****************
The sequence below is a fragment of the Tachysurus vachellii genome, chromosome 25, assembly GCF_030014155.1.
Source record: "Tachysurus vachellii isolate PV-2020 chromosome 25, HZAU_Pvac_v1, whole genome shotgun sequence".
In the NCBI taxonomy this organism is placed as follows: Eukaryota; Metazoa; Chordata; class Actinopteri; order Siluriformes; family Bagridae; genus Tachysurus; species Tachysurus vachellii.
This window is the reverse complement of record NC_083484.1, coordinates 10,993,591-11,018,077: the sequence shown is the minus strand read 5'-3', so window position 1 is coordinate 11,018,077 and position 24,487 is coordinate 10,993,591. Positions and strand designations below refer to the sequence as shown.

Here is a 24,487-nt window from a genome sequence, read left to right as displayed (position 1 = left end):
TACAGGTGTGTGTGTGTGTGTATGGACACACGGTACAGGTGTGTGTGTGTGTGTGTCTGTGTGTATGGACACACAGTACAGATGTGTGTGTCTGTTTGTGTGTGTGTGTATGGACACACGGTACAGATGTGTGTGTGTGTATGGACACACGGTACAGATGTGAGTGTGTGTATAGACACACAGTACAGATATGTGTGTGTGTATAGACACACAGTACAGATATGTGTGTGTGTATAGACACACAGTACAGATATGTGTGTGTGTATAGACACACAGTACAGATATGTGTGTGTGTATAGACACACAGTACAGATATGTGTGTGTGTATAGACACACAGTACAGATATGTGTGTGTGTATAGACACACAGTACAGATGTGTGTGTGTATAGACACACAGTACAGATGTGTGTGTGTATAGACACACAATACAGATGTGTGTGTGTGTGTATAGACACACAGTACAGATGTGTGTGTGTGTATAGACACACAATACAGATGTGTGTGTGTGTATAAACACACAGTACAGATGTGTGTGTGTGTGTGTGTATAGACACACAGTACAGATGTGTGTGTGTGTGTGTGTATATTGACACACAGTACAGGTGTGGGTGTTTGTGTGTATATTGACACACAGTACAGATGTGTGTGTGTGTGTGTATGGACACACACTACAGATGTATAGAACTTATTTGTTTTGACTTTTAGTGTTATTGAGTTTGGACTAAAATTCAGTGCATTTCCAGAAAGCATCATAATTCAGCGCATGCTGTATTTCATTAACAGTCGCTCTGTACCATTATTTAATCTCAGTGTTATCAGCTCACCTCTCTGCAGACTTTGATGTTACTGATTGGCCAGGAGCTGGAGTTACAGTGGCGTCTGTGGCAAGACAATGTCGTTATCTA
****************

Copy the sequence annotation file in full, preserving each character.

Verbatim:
The sequence below is a fragment of the Tachysurus vachellii genome, chromosome 25, assembly GCF_030014155.1.
Source record: "Tachysurus vachellii isolate PV-2020 chromosome 25, HZAU_Pvac_v1, whole genome shotgun sequence".
In the NCBI taxonomy this organism is placed as follows: Eukaryota; Metazoa; Chordata; class Actinopteri; order Siluriformes; family Bagridae; genus Tachysurus; species Tachysurus vachellii.
This window is the reverse complement of record NC_083484.1, coordinates 10,993,591-11,018,077: the sequence shown is the minus strand read 5'-3', so window position 1 is coordinate 11,018,077 and position 24,487 is coordinate 10,993,591. Positions and strand designations below refer to the sequence as shown.

Here is a 24,487-nt window from a genome sequence, read left to right as displayed (position 1 = left end):
TACAGGTGTGTGTGTGTGTGTATGGACACACGGTACAGGTGTGTGTGTGTGTGTGTCTGTGTGTATGGACACACAGTACAGATGTGTGTGTCTGTTTGTGTGTGTGTGTATGGACACACGGTACAGATGTGTGTGTGTGTATGGACACACGGTACAGATGTGAGTGTGTGTATAGACACACAGTACAGATATGTGTGTGTGTATAGACACACAGTACAGATATGTGTGTGTGTATAGACACACAGTACAGATATGTGTGTGTGTATAGACACACAGTACAGATATGTGTGTGTGTATAGACACACAGTACAGATATGTGTGTGTGTATAGACACACAGTACAGATATGTGTGTGTGTATAGACACACAGTACAGATGTGTGTGTGTATAGACACACAGTACAGATGTGTGTGTGTATAGACACACAATACAGATGTGTGTGTGTGTGTATAGACACACAGTACAGATGTGTGTGTGTGTATAGACACACAATACAGATGTGTGTGTGTGTATAAACACACAGTACAGATGTGTGTGTGTGTGTGTGTATAGACACACAGTACAGATGTGTGTGTGTGTGTGTGTATATTGACACACAGTACAGGTGTGGGTGTTTGTGTGTATATTGACACACAGTACAGATGTGTGTGTGTGTGTGTATGGACACACACTACAGATGTATAGAACTTATTTGTTTTGACTTTTAGTGTTATTGAGTTTGGACTAAAATTCAGTGCATTTCCAGAAAGCATCATAATTCAGCGCATGCTGTATTTCATTAACAGTCGCTCTGTACCATTATTTAATCTCAGTGTTATCAGCTCACCTCTCTGCAGACTTTGATGTTACTGATTGGCCAGGAGCTGGAGTTACAGTGGCGTCTGTGGCAAGACAATGTCGTTATCTA